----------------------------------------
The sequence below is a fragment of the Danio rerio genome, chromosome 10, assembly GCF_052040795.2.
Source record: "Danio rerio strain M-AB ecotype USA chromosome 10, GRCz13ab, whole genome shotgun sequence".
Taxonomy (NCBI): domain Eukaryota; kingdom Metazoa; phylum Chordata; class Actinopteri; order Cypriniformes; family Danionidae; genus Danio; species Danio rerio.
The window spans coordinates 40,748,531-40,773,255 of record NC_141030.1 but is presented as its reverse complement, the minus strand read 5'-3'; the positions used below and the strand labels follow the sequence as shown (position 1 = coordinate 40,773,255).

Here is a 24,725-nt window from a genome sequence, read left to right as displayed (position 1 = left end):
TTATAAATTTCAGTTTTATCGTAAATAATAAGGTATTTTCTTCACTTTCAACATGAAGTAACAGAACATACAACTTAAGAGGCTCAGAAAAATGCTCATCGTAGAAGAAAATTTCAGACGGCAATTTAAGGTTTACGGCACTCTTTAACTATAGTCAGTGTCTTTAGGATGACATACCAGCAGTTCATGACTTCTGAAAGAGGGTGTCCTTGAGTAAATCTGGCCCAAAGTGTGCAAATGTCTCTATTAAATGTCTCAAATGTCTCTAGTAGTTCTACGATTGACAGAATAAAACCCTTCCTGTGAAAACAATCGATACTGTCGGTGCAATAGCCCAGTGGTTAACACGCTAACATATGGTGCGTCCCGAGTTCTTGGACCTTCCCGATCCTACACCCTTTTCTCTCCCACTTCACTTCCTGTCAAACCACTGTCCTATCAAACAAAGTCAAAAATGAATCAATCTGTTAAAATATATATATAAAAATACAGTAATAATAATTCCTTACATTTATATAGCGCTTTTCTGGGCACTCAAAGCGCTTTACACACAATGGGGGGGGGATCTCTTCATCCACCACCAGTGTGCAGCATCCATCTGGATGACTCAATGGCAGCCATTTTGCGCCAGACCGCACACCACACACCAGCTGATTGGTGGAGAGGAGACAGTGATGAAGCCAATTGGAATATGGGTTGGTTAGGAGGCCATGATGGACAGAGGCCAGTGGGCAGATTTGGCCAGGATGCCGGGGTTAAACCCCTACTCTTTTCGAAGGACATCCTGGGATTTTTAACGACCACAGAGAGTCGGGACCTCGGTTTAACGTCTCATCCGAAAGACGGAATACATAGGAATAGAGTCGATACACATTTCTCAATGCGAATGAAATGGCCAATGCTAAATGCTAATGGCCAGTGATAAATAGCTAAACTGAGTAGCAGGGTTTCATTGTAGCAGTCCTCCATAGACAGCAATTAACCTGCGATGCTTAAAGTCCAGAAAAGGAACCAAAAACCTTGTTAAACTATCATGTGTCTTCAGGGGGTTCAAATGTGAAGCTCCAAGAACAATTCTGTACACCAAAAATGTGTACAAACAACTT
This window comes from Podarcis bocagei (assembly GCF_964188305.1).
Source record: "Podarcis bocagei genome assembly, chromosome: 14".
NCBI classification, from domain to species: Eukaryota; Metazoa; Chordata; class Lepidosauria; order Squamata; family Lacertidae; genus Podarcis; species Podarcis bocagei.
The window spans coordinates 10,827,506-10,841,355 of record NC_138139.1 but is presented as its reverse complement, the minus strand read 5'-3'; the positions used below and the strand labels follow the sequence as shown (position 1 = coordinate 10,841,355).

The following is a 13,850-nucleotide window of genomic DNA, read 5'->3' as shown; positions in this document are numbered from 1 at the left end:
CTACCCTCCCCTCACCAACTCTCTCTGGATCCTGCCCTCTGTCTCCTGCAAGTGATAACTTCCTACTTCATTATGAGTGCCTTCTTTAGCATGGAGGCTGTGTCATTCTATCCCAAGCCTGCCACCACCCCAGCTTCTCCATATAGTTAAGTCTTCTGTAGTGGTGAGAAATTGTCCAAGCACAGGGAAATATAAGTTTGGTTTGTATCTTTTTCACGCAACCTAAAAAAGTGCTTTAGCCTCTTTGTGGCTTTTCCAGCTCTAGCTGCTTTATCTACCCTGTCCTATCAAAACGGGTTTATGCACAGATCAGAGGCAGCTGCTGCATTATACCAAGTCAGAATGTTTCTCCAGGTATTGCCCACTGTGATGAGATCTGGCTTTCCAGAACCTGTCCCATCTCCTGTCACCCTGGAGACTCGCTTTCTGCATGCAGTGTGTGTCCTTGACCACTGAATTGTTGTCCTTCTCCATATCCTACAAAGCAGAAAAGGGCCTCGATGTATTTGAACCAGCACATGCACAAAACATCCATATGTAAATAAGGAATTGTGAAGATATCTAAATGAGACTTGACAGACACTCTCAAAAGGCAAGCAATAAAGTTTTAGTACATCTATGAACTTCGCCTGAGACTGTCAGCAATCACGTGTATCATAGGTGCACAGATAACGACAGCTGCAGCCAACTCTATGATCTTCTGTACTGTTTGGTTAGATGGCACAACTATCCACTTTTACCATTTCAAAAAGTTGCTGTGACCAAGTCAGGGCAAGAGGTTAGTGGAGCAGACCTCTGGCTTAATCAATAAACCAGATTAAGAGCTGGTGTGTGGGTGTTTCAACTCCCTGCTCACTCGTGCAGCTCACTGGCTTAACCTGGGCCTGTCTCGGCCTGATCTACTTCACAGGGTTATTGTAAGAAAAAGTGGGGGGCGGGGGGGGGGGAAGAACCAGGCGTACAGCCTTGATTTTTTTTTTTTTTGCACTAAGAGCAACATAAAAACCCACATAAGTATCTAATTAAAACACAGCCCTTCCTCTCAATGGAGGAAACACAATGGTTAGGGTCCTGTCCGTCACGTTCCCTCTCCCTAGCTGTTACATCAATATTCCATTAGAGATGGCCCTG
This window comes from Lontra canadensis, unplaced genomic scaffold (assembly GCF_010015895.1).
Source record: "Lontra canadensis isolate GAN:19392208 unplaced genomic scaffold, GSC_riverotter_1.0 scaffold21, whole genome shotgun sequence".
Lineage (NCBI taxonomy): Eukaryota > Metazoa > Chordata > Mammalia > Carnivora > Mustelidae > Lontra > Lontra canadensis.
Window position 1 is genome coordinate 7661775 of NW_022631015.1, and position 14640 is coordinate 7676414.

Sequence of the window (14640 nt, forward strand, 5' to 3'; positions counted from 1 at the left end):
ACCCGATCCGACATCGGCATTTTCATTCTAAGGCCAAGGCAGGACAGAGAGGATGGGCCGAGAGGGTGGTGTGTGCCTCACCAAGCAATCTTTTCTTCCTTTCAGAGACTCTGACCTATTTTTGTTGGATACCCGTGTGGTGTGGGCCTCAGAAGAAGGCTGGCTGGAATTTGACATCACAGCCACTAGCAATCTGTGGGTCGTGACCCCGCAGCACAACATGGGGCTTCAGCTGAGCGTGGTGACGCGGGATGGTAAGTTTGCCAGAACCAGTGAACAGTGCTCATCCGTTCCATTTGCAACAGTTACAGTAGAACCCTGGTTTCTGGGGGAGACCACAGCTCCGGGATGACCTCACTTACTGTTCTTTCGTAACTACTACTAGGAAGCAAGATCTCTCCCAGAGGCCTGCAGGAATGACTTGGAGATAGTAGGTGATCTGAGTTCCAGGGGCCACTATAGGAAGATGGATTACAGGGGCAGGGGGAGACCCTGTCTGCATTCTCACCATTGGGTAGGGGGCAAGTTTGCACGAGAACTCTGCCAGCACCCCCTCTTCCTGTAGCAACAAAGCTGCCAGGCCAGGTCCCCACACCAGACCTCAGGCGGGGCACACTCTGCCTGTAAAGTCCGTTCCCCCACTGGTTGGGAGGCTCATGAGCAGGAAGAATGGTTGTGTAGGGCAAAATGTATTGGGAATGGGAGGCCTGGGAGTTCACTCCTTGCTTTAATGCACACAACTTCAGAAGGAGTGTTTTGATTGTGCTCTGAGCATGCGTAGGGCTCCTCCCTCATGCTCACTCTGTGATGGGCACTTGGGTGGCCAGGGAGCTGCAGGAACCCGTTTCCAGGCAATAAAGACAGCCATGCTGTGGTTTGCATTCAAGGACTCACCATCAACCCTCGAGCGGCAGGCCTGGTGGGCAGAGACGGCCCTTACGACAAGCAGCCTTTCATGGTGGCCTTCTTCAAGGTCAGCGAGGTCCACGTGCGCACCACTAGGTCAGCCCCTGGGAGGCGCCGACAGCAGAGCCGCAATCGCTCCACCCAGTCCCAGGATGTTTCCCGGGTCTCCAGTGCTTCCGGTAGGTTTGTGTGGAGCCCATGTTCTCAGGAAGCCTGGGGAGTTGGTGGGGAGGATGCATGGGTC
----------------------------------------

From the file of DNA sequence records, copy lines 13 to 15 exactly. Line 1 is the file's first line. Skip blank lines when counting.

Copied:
This window comes from Lontra canadensis, unplaced genomic scaffold (assembly GCF_010015895.1).
Source record: "Lontra canadensis isolate GAN:19392208 unplaced genomic scaffold, GSC_riverotter_1.0 scaffold21, whole genome shotgun sequence".
Lineage (NCBI taxonomy): Eukaryota > Metazoa > Chordata > Mammalia > Carnivora > Mustelidae > Lontra > Lontra canadensis.